Few had heard of Benefit magazine until January 31st, when staff reporter Ruby Rippey-Tourk confessed to her husband that she had an affair with Mayor Gavin Newsom. After leaving the Mayor’s Office last year, Rippey-Tourk went to work for Benefit – a glossy periodical about charitable giving by San Francisco’s cultural elite. Edited by Newsom ally Tim Gaskin, the magazine was founded a year before his re-election – with the apparent purpose to give him positive press coverage and jobs for his ex-girlfriends. The first issue of Benefit had a front-page puff piece on Newsom (calling him the “Charity Kid”), while Rippey-Tourk and Newsom’s 20-year-old ex-girlfriend Brittanie Mountz have both secured employment at the magazine. The magazine has also promoted the public image of CitiApartments, the notorious San Francisco landlord currently being sued by the City Attorney over its legal violations against tenants…
The first issue of Benefit (published in October-November 2006) had a front-page article called “Why Gavin Gives,” describing the Mayor in glowing terms his long life of charitable giving. Just to get a flavor of the article, take a look at its first two paragraphs:
His political aspirations and all-American good looks, not to mention his family’s Getty affiliation, make it easy for anyone who doesn’t know Gavin Newsom personally to question his motives.
Many ultra-liberals have dismissed Newsom’s do-gooder efforts as contrived ploys to fast-track his political career. Conservatives have accused San Francisco’s 42nd mayor of attempting to fashion a larger-than-life legacy that will outshine and outlast those of his 41 quickly forgotten predecessors, whose austere portraits hang outside Newsom’s office at City Hall.
Besides being a back-handed insult to his predecessors — does anyone seriously believe Willie Brown will be quickly forgotten? — the article goes on to describe Newsom’s philanthropic exploits, from living with foster kids, removing graffiti in the Excelsior, and donating photography to Friends of the River. “Newsom jokes that he practically grew up at meetings of the Sierra Club,” it says, which does not gel with the fact that the Sierra Club gave Newsom a “D” when he was on the Board of Supervisors.
Ironically, the article went on to quote Rippey-Tourk’s husband, Alex Tourk, although she was probably working for the magazine at the time. While it is not improper for a publication to interview relatives and spouses of staff, journalistic protocol requires such a conflict-of-interest to be disclosed at the end of the article. For example, when Alix Rosenthal ran for District 8 Supervisor last year, the Bay Guardian noted in every article they wrote about that race that City Editor Steve Jones was Rosenthal’s partner.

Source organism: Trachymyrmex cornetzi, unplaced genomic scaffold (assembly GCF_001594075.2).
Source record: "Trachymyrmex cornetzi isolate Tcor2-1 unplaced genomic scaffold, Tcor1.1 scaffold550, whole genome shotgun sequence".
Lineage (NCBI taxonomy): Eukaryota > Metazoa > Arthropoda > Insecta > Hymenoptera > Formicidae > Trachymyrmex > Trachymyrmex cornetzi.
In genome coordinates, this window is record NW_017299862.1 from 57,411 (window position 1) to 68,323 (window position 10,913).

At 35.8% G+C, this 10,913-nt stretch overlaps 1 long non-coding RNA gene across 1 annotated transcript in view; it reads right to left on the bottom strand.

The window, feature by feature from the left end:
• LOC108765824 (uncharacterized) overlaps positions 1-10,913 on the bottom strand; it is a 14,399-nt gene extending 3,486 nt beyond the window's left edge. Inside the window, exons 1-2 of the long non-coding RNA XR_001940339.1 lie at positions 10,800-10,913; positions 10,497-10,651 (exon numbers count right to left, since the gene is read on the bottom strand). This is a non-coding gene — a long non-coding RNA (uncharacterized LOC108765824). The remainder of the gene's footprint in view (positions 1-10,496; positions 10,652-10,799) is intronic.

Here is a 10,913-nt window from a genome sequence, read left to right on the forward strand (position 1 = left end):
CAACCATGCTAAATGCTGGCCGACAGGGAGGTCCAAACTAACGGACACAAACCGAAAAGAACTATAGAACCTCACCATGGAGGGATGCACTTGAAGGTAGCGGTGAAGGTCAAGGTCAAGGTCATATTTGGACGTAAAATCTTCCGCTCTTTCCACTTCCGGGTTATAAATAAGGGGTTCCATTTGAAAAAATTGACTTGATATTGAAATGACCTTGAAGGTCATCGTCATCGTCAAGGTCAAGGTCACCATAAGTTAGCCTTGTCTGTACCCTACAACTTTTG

But Rippey-Tourk is not the only Benefit employee who has been romantically involved with Newsom. A January 7th society column for the Chronicle noted that Brittanie Mountz – the Mayor’s 20-year-old ex-girlfriend – was now writing for Benefit as a student intern. Mountz generated much controversy in Matier & Ross last year when she was caught drinking with the Mayor in public – and for the record, she still claims to be 26 on her Myspace profile.
I called Benefit yesterday and spoke to Editor-in-Chief Tim Gaskin. Although he confirmed that Mountz wrote for the magazine last month, he told me that she is no longer writing for them because she is back at school. “But she still models for us in our fashion section,” he said, and referred me to their most recent issue.
On pages 116-117 of the January/February 2007 issue of Benefit, there are two glossy photos of Mountz modeling fancy attire. Why a magazine about philanthropy would have a “fashion section” is beyond me. Ironically, in one photo she’s holding a champagne bottle — and in the other she’s holding a champagne glass.
But Benefit is not just committed to spinning positive press for Newsom and getting jobs for his ex-girlfriends. Last December, Gaskin convinced notorious landlord Skyline Realty (a.k.a. CitiApartments) to rent out two of their apartments to a homeless family, just in time for the Christmas season. “Using the largest landlord in San Francisco,” said Gaskin, “we can create a model with him and get some of his friends who are very large landlords themselves, we could over three years grow 60 units of housing the homeless in San Francisco — better than City government.”
While it’s nice that Skyline housed a homeless family, the fact that the City has sued them for intimidating tenants and violating the city’s rent control laws may have played a factor in their blatant PR stunt. As Skyline’s David Raynal admitted, they always have a lot of vacancies.
Skyline has a well-documented history of intimidating long-term tenants after they buy a building, in the hopes that the tenants will leave and they can gentrify the property. Setting aside a few apartments for homeless people is no skin off their backs. For Benefitto help their public relations efforts against the city’s lawsuit raises serious questions about the magazine’s true agenda.
It’s good to have friends – with Benefit – there to help you when you need it. When Gavin Newsom needs some positive press coverage to gear up for his re-election, Benefit is there to write a puff piece about his philanthropy. When the Mayor’s ex-girlfriends need a job, Benefit is there to help them too.
And when the City’s most notorious landlord is under assault for blatantly violating the city’s rent control laws, their friends at Benefit can be counted on to portray them as good-hearted philanthropists – just in time for the Christmas season.
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